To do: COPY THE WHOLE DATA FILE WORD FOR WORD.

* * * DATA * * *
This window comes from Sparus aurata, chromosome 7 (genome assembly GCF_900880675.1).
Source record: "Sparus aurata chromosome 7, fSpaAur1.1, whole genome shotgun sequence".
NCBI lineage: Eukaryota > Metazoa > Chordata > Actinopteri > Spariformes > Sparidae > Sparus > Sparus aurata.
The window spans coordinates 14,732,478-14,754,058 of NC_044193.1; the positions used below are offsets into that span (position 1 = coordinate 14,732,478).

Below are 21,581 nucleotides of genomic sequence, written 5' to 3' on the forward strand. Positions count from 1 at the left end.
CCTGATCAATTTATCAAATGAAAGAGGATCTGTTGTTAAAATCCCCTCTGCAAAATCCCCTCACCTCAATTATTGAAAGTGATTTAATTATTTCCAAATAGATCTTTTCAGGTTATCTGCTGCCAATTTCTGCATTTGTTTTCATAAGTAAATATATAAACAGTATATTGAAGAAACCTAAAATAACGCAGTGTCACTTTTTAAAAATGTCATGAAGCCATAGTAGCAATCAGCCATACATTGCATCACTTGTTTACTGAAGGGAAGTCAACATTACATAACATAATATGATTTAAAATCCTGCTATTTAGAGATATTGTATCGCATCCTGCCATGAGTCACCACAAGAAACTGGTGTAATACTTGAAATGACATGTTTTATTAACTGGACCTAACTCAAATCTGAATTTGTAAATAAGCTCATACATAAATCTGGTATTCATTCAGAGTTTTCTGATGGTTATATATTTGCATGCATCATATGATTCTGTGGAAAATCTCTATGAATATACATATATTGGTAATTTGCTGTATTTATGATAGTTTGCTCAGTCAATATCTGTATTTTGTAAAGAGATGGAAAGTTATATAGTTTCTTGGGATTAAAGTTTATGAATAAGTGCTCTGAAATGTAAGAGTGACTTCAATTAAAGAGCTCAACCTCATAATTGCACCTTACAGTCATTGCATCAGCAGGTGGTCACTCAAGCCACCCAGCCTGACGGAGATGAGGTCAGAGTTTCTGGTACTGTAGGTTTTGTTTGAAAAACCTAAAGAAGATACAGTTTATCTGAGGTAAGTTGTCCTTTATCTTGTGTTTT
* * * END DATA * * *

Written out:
This window comes from Sparus aurata, chromosome 7 (genome assembly GCF_900880675.1).
Source record: "Sparus aurata chromosome 7, fSpaAur1.1, whole genome shotgun sequence".
NCBI lineage: Eukaryota > Metazoa > Chordata > Actinopteri > Spariformes > Sparidae > Sparus > Sparus aurata.
The window spans coordinates 14,732,478-14,754,058 of NC_044193.1; the positions used below are offsets into that span (position 1 = coordinate 14,732,478).

Below are 21,581 nucleotides of genomic sequence, written 5' to 3' on the forward strand. Positions count from 1 at the left end.
CCTGATCAATTTATCAAATGAAAGAGGATCTGTTGTTAAAATCCCCTCTGCAAAATCCCCTCACCTCAATTATTGAAAGTGATTTAATTATTTCCAAATAGATCTTTTCAGGTTATCTGCTGCCAATTTCTGCATTTGTTTTCATAAGTAAATATATAAACAGTATATTGAAGAAACCTAAAATAACGCAGTGTCACTTTTTAAAAATGTCATGAAGCCATAGTAGCAATCAGCCATACATTGCATCACTTGTTTACTGAAGGGAAGTCAACATTACATAACATAATATGATTTAAAATCCTGCTATTTAGAGATATTGTATCGCATCCTGCCATGAGTCACCACAAGAAACTGGTGTAATACTTGAAATGACATGTTTTATTAACTGGACCTAACTCAAATCTGAATTTGTAAATAAGCTCATACATAAATCTGGTATTCATTCAGAGTTTTCTGATGGTTATATATTTGCATGCATCATATGATTCTGTGGAAAATCTCTATGAATATACATATATTGGTAATTTGCTGTATTTATGATAGTTTGCTCAGTCAATATCTGTATTTTGTAAAGAGATGGAAAGTTATATAGTTTCTTGGGATTAAAGTTTATGAATAAGTGCTCTGAAATGTAAGAGTGACTTCAATTAAAGAGCTCAACCTCATAATTGCACCTTACAGTCATTGCATCAGCAGGTGGTCACTCAAGCCACCCAGCCTGACGGAGATGAGGTCAGAGTTTCTGGTACTGTAGGTTTTGTTTGAAAAACCTAAAGAAGATACAGTTTATCTGAGGTAAGTTGTCCTTTATCTTGTGTTTT